Recent fossils discovered in Morocco are determined by scientists to be the oldest Homo Sapiens remains we have. This find is rewriting the story of evolution and pointing to the idea that Homo Sapiens evolved in multiple locations around Africa, instead of just one location (as previously thought before.) Philipp Gunz, a paleoanthropologist at the Max Planck Institute for Evolutionary Anthropology in Leipzig, Germany, and a co-author of two new studies on the fossils, published in the journal Nature, points out that our species did not evolve from a single area, but rather all across the African continent. Until this recent discovery, the oldest known fossils of Homo Sapien dated back 195,000 years. The new fossils are near 300,000 years old, indicating that we existed much longer than previously recorded. The recent fossil discovery revealed individuals who share very similar facial characteristics to our own. However, their brains differed in many ways.
The closest living relatives to Homo Sapien are currently Chimpanzees and Bonobos. We share a common ancestor that lived over 6 million years ago. After we split off, our ancient ancestors evolved into different species, or hominins. If Bigfoot is indeed, a hominin, then we may have evolved from the exact same ancestor. This would mean that we may share very similar brain functions and even physical characteristics. However, perhaps Bigfoot is even closer than just a relative. Homo Sapiens were always believed to have evolved from a single area of Africa. However, the new fossil discovery has placed them all throughout Africa. Could one of these isolated groups have evolved into the species we know as Bigfoot? This theory may not be so farfetched.
When Homo Erectus, the predecessor of Homo Sapien, appeared about 500,000 years ago, they had a body covered in thicker, denser, and longer hair than ours. If we are still discovering Homo Sapiens fossils today, then perhaps there are even older fossils waiting to be discovered. If this is the case, there may have been enough time for a small group of our species to evolve into what we know today as Bigfoot. According to phys.org, it takes about 1 million years for a species to completely evolve. However, this process can happen quicker under certain circumstances. As a species evolves, it needs to be isolated from its parent species. If a small group of Homo Sapiens crossed the land bridge and ended up in the U.S., their isolation from other Homo Sapiens may have been the driving factor that evolved them into a different species; one of which has adapted to its environment. In just 100 years, the English peppered moth adapted to its environment by changing color. Could this be a similar adaptation situation for Bigfoots, who have hair-covered bodies?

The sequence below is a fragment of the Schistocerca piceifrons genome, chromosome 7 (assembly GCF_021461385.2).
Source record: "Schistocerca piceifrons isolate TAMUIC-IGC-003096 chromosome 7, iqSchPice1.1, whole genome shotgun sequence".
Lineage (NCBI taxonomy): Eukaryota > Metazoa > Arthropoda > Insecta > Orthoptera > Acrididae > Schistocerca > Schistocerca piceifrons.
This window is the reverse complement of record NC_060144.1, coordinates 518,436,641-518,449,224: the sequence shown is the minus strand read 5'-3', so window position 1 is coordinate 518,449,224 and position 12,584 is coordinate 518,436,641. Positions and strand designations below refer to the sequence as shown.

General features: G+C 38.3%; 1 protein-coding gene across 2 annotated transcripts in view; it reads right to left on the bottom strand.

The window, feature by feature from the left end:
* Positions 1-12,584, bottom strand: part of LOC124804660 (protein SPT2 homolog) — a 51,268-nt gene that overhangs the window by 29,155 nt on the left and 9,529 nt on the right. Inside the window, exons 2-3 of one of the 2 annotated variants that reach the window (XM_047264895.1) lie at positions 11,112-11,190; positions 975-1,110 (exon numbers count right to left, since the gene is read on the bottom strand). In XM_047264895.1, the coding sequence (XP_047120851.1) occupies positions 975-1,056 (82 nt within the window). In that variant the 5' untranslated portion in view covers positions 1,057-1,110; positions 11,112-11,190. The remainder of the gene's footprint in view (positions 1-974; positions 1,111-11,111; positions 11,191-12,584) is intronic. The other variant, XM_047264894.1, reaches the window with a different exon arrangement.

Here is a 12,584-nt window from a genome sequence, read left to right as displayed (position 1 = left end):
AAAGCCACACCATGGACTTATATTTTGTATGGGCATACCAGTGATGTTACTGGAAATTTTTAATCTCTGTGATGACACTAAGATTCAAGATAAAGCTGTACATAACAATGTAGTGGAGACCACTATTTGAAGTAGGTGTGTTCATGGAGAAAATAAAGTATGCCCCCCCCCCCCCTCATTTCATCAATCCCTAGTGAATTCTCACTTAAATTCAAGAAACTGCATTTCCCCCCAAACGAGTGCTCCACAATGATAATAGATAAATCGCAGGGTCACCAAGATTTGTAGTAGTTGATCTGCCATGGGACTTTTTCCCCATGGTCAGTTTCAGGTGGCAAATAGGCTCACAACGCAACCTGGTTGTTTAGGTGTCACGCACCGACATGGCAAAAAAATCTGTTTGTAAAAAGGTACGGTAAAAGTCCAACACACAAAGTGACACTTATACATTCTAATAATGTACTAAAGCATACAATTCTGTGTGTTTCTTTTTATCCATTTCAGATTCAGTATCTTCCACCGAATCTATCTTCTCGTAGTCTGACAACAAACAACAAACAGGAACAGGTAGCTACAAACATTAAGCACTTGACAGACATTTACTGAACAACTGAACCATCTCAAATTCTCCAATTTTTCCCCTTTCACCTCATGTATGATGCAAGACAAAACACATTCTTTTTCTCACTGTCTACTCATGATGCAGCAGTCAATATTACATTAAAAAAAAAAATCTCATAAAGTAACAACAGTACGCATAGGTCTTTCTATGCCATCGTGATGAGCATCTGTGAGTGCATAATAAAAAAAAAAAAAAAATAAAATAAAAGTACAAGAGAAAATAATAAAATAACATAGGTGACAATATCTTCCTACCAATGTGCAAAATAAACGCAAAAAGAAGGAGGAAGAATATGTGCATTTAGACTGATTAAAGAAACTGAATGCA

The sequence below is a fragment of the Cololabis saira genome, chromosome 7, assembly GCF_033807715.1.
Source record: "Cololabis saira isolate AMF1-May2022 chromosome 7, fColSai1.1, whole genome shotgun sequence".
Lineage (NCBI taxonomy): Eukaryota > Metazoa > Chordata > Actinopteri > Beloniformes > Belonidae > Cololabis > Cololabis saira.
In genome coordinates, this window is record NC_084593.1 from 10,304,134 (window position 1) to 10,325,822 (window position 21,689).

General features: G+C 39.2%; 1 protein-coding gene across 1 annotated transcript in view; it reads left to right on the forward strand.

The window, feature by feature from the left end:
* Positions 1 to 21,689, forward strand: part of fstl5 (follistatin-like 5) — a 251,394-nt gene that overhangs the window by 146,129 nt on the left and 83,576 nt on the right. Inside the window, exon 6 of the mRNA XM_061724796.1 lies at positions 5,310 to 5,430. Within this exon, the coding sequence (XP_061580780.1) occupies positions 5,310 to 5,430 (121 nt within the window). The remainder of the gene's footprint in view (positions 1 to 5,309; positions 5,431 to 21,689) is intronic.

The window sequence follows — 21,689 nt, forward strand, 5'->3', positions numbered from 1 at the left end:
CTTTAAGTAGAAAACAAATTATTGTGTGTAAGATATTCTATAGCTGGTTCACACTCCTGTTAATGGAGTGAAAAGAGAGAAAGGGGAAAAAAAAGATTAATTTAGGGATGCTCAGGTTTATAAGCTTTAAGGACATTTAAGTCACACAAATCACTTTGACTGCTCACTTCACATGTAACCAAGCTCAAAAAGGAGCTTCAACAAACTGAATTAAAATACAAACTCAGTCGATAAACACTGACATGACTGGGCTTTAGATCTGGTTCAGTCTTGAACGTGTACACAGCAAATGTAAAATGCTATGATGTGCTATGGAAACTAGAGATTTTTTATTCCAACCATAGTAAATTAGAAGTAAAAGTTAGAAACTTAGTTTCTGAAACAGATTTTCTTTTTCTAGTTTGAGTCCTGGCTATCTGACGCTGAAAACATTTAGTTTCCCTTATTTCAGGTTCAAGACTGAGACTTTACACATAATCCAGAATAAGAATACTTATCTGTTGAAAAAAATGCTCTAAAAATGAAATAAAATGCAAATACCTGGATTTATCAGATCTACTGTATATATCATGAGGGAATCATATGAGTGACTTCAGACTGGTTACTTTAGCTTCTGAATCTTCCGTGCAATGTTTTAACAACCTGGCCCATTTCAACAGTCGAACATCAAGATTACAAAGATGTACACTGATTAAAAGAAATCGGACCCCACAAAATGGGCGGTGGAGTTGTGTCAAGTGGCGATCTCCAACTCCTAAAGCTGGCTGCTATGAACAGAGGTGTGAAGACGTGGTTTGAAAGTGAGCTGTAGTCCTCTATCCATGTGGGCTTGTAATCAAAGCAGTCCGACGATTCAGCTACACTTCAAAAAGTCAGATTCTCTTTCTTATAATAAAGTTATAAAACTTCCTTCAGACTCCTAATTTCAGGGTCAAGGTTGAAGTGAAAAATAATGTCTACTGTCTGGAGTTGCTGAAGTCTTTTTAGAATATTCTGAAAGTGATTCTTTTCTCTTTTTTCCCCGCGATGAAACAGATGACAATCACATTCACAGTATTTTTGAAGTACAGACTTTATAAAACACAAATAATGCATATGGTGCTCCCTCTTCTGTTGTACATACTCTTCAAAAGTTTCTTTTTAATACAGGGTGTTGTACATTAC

Homo Erectus and later, Homo Sapiens who’s brains grew larger and cultures evolved started to lose their body hair throughout hundreds of years. Perhaps, if an isolated group of Homo Sapiens were dwelling in the woods of North America, they may have adapted to their cooler, larger environment and grew in height. They also would have acquired more hair. But, how could this group be dwelling in the U.S. and not be seen, or recognized for so many years? The answer might surprise you. There are many reports by Native American tribes, (Click Read More)
early European settlers about a large, “hairy man” roaming the woods of their land. The oldest documentation of Bigfoot was thought to have occurred in 986 AD by Leaf Erikson and his men. During their first landing in America, they wrote of a monster that was ugly, hairy and with great black eyes. Stories of Bigfoot were abundant during the 1800’s by White pioneers heading west. In 1840, E. Walker, a missionary to the Spokane Indians, wrote a fascinating letter after his journey to the America’s. He described a race of giants that lived in the mountains. He reported that they hunt, do all their work at night, and have a strong smell that is most intolerable. Even President Teddy Roosevelt, an avid hunter, reported seeing such a creature in the woods that walked on two feet and uttered “sinister sounds”. In 1884, in the town of Yale, British Columbia, a strange creature was captured that some believed was a young Bigfoot. It stood about 4’7” in height, and slightly resembled a gorilla in appearance. There are many other documented accounts of Bigfoot dating back to the early 1800’s. Perhaps such accounts were occurring even before that, but were not documented.
Bigfoot is not only biologically possible, but a symbol of the ultimate mystery-where did we come from? The discovery of Bigfoot could completely rewrite the history of evolution as we know it today. Perhaps the most credible theory of Bigfoot's origins is that they are a hominin that shares a common ancestor with us. However, evidence suggests that adaptation can occur in a rather short amount of time. The formation of Pangea, which occurred around 270 million years ago, may have allowed a small group of our very own species to have strayed into Europe and America. Could Bigfoot actually be a Homo Sapien? Let me know what you think in the comments below!
Society, National Geographic. "Adaptation." National Geographic Society. N.p., 09 Oct. 2012. Web. 08 July 2017.
Zimmer, Carl. "Oldest Fossils of Homo Sapiens Found in Morocco, Altering History of Our Species." The New York Times. The New York Times, 07 June 2017. Web. 08 July 2017.
"Bigfoot & Sasquatch Encounters Across America & The Continent." YouTube. N.p., 14 Aug. 2016. Web. 10 Dec. 2016.
"National Geographic Documentary - Native American Bigfoot Legends - Documentary 2015." YouTube. N.p., 04 Aug. 2015. Web. 10 Dec. 2016.
Hair Prehistory. N.p., n.d. Web. 08 July 2017.
Images From Google